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A drone is

[a]n unmanned vehicle which conducts its mission without guidance from an external source.[1]


"Drones were first put to limited military use in World War I and then again in World War II. The U.S. military applied UAS technology for reconnaissance missions and some combat roles during the Vietnam conflict, and later in Operation Desert Storm and in Bosnia. UAS first became part of a weapons delivery system during wars in Iraq and Afghanistan and in antiterrorist activities by U.S. intelligence agencies.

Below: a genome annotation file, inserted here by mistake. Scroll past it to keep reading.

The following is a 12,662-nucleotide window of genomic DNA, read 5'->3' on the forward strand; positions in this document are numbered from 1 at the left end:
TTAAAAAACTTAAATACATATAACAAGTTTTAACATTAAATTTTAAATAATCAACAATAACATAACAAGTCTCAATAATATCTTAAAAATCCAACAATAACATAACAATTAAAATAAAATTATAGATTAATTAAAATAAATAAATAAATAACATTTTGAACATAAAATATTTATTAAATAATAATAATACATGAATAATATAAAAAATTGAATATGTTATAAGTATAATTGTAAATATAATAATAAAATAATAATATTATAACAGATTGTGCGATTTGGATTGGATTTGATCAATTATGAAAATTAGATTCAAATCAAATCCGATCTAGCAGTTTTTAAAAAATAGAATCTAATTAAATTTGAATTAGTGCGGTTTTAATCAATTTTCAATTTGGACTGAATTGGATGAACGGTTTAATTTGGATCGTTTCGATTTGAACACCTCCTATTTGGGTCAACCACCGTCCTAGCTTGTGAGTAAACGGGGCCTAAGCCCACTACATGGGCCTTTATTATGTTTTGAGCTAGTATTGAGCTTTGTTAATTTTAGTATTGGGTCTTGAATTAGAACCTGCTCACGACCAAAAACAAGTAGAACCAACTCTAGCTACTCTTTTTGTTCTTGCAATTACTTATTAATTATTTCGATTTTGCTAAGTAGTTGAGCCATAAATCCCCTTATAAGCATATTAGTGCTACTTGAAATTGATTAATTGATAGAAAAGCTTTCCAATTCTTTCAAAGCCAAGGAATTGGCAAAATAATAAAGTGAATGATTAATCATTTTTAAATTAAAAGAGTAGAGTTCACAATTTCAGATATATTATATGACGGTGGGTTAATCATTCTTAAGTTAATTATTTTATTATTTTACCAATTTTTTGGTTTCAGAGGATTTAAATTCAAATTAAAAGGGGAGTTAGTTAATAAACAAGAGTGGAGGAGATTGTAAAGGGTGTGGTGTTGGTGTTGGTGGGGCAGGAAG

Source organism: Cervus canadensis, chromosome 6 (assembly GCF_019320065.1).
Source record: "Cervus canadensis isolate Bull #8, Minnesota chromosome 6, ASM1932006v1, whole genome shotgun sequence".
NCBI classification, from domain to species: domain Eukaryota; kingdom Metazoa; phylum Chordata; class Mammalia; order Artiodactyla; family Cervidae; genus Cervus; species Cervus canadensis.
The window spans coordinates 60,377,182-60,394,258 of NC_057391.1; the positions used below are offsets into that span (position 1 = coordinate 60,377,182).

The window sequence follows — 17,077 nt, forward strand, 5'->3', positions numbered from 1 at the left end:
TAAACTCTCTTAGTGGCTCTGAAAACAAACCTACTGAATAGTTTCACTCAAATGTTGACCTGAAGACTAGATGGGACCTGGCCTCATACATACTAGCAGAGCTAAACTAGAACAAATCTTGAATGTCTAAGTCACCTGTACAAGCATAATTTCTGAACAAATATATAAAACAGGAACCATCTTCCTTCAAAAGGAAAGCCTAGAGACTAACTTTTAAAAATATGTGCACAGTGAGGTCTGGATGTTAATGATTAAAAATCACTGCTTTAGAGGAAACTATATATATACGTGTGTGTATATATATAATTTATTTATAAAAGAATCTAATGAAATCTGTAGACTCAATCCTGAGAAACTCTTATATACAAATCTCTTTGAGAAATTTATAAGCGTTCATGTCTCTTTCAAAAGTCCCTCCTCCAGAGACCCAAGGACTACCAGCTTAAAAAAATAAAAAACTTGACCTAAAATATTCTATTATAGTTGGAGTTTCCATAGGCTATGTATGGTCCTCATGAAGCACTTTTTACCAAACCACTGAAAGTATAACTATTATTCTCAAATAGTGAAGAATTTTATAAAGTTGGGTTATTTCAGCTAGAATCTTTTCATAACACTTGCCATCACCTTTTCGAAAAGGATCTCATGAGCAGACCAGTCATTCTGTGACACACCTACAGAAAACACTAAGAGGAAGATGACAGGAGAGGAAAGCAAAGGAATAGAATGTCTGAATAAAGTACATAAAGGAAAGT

The unmanned aircraft now being sold in the commercial and hobbyist marketplace do not generally look like military drones. The civilian industry is consciously seeking to use another terminology, such as UAS, to differentiate its product from the military version."[2]

"The use of the word 'drone' for such aircraft appears to have originated before World War II, when the U.S. Navy used unmanned aircraft for target practice. The British Royal Navy had named its unmanned target aircraft the Queen Bee, and so the U.S. Navy used the term 'drone' for its targets, a reference to a type of male bee that does not do any work.[3]


  1. NATO Standardization Agency, NATO Glossary of Terms and Definitions 2-D-10 (2008) (full-text).
  2. Unmanned Aircraft Systems (UAS): Commercial Outlook for a New Industry, at 1-2.
  3. Id. at 1-2 n.4, citing Jack Nicas, "Why Some Drone Makers Hate the Word 'Drone' and Want to Change It," Wall St. J. (Oct. 9, 2014).

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